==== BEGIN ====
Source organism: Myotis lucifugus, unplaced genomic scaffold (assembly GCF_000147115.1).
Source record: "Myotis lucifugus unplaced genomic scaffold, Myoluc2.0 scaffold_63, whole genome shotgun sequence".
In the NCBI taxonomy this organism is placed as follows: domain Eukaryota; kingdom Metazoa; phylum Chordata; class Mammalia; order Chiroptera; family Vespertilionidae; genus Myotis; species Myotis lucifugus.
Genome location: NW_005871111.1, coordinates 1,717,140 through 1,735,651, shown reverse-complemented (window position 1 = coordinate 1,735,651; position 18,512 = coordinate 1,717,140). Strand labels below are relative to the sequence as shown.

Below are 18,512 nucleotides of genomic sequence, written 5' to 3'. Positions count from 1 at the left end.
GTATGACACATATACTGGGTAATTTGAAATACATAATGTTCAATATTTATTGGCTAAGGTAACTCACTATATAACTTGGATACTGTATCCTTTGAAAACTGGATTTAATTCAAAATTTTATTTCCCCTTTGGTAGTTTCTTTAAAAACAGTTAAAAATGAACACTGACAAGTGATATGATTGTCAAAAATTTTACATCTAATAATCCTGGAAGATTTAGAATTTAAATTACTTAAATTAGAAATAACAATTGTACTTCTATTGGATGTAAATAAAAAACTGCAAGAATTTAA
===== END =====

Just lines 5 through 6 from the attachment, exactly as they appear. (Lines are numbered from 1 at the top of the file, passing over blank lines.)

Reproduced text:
Below are 18,512 nucleotides of genomic sequence, written 5' to 3'. Positions count from 1 at the left end.
GTATGACACATATACTGGGTAATTTGAAATACATAATGTTCAATATTTATTGGCTAAGGTAACTCACTATATAACTTGGATACTGTATCCTTTGAAAACTGGATTTAATTCAAAATTTTATTTCCCCTTTGGTAGTTTCTTTAAAAACAGTTAAAAATGAACACTGACAAGTGATATGATTGTCAAAAATTTTACATCTAATAATCCTGGAAGATTTAGAATTTAAATTACTTAAATTAGAAATAACAATTGTACTTCTATTGGATGTAAATAAAAAACTGCAAGAATTTAA